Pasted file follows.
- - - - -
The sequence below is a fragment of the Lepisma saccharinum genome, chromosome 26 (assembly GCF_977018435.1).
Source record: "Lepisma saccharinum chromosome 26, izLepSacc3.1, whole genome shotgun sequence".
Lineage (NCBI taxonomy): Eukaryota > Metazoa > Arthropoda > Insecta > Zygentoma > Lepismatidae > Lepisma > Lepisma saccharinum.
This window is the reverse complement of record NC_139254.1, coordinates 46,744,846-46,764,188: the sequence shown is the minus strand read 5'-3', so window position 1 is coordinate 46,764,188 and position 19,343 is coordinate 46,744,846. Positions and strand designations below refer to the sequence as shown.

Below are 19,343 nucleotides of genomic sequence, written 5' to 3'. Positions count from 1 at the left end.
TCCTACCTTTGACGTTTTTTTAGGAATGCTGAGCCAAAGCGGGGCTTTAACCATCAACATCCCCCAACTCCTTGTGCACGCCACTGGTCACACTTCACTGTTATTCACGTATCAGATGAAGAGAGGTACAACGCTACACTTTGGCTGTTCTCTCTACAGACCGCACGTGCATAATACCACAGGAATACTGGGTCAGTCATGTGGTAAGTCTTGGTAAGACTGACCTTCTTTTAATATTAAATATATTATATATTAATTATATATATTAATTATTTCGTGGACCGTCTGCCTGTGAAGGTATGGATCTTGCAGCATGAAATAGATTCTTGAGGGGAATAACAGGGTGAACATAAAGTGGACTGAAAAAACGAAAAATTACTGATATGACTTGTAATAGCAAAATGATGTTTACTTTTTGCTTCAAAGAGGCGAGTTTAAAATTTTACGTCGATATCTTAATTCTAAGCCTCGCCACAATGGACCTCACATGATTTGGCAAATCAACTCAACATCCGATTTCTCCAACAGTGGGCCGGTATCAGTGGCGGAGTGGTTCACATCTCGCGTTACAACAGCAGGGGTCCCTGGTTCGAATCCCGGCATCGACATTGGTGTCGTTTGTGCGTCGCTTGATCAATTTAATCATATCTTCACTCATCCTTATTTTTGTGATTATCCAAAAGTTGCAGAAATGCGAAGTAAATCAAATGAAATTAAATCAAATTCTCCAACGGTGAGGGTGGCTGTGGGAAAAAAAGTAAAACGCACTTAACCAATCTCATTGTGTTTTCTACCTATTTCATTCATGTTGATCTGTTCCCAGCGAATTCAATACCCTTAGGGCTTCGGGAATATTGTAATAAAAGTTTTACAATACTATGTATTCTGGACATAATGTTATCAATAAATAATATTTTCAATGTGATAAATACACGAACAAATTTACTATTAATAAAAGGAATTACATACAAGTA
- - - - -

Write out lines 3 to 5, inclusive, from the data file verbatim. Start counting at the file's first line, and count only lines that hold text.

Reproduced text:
Lineage (NCBI taxonomy): Eukaryota > Metazoa > Arthropoda > Insecta > Zygentoma > Lepismatidae > Lepisma > Lepisma saccharinum.
This window is the reverse complement of record NC_139254.1, coordinates 46,744,846-46,764,188: the sequence shown is the minus strand read 5'-3', so window position 1 is coordinate 46,764,188 and position 19,343 is coordinate 46,744,846. Positions and strand designations below refer to the sequence as shown.

Below are 19,343 nucleotides of genomic sequence, written 5' to 3'. Positions count from 1 at the left end.